When I use this line I always point out three things:

  1. Resources are finite. They are not infinite.
  2. There is a critical growth path. There may be more than one path, but there is one that is critical.
  3. Only leaders are willing to make this choice. All others blink.

How to Neutralize the Time Traps that Catch Small Group Pastors

trapHow to Neutralize the Time Traps that Catch Small Group Pastors

Yesterday we talked about the big rocks that must be added to your calendar…first. If you missed that post, you should go back and read it.

Today, I want to spend some time talking about the time traps that often catch small group pastors.

4 Time Traps that Catch Small Group Pastors

  1. Calendar: Take the first 30 minutes of every day to plan your day. Even better, start planning your day at the end of the previous day. Don’t allow other people to fill your calendar with their agenda. A key to ministry effectiveness is developing the skill of saying no. “I’m sorry, but I have another commitment.”
  2. Meetings: Manage your meetings. At least the meetings you schedule can be purposeful and the necessary length. Don’t let your calendar app determine how long a meeting needs to be. Never hold a meeting without an agenda.
  3. Email: Don’t check email first thing in the morning. Develop the practice of writing short emails. Encourage everyone on your team to do the same. Check your email for clarity BEFORE you send it. Clear email leads to fewer questions in the reply. Never say in an email what should only be said in person.
  4. Social Media: Don’t let social media control your time. Minimize social media notifications. Make it your practice to focus your attention on the conversation or meeting for which you are actually present.

Image by Royalty Free

Resources I’ve Found Helpful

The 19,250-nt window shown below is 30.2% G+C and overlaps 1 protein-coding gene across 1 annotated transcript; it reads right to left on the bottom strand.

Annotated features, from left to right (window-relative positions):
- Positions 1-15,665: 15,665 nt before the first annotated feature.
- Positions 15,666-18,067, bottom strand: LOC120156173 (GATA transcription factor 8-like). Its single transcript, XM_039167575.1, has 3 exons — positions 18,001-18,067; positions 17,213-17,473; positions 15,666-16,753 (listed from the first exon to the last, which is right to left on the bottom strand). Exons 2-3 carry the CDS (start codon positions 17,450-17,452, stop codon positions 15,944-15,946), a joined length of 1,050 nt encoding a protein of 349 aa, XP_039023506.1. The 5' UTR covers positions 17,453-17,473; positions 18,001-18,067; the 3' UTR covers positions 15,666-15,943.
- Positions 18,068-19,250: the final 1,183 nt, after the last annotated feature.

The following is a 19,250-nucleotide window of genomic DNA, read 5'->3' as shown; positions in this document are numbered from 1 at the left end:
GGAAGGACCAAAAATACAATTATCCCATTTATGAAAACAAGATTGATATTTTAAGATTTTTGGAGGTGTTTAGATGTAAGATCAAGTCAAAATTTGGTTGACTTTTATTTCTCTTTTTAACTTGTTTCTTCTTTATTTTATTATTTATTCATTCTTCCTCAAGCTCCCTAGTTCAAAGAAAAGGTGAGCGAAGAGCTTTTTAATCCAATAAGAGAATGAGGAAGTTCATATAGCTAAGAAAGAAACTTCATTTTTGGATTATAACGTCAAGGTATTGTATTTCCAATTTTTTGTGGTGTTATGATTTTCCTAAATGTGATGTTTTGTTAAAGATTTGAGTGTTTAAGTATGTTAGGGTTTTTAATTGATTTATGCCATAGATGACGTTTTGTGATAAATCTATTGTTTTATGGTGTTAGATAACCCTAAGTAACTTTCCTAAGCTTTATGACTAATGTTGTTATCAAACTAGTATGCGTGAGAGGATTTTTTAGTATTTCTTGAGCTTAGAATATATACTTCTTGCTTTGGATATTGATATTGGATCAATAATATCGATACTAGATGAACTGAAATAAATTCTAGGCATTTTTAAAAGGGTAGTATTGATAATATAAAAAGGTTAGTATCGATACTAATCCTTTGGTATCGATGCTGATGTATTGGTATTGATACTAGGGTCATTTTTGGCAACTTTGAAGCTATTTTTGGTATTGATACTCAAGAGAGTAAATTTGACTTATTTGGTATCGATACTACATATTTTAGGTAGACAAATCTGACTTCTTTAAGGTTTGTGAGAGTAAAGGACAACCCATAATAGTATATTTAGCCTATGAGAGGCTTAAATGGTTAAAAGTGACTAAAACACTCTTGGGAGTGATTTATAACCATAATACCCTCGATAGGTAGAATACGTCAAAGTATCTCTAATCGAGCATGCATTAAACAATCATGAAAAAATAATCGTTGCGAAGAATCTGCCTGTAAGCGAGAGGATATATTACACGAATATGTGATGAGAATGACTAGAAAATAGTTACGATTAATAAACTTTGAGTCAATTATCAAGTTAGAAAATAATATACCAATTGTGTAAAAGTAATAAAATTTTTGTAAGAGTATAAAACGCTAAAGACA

Further Reading:

How an Effective Small Group Pastor Structures Their Calendar

rock-pebbles-sandHow an Effective Small Group Pastor Structures Their Calendar

You’ve made it through the hiring process, unpacked your books, and set up your office. You’ve even played around with your email  signature.

Now what?

What should you do with your time? How can you structure your calendar, your time, to have the greatest impact?

Dr. Steven Covey’s famous illustration of doing first things first is a great way to begin this discussion. On the table is a large glass container and three smaller containers filled with big rocks, pebbles or sand. The objective? Fit them all into the large glass container.

In the illustration you’re shown that if you begin by dumping the sand into the glass container, then add the pebbles, and finally try to add the big rocks…they will not all fit.

The alternative (and the point of the illustration) is that if you begin by placing the big rocks, followed by the pebbles, and then the sand, all three ingredients will fit into the glass container.

The moral of the story? Do the first things first. Start your day or your week by scheduling the big rocks (You can watch a short video right here if you’ve never seen it).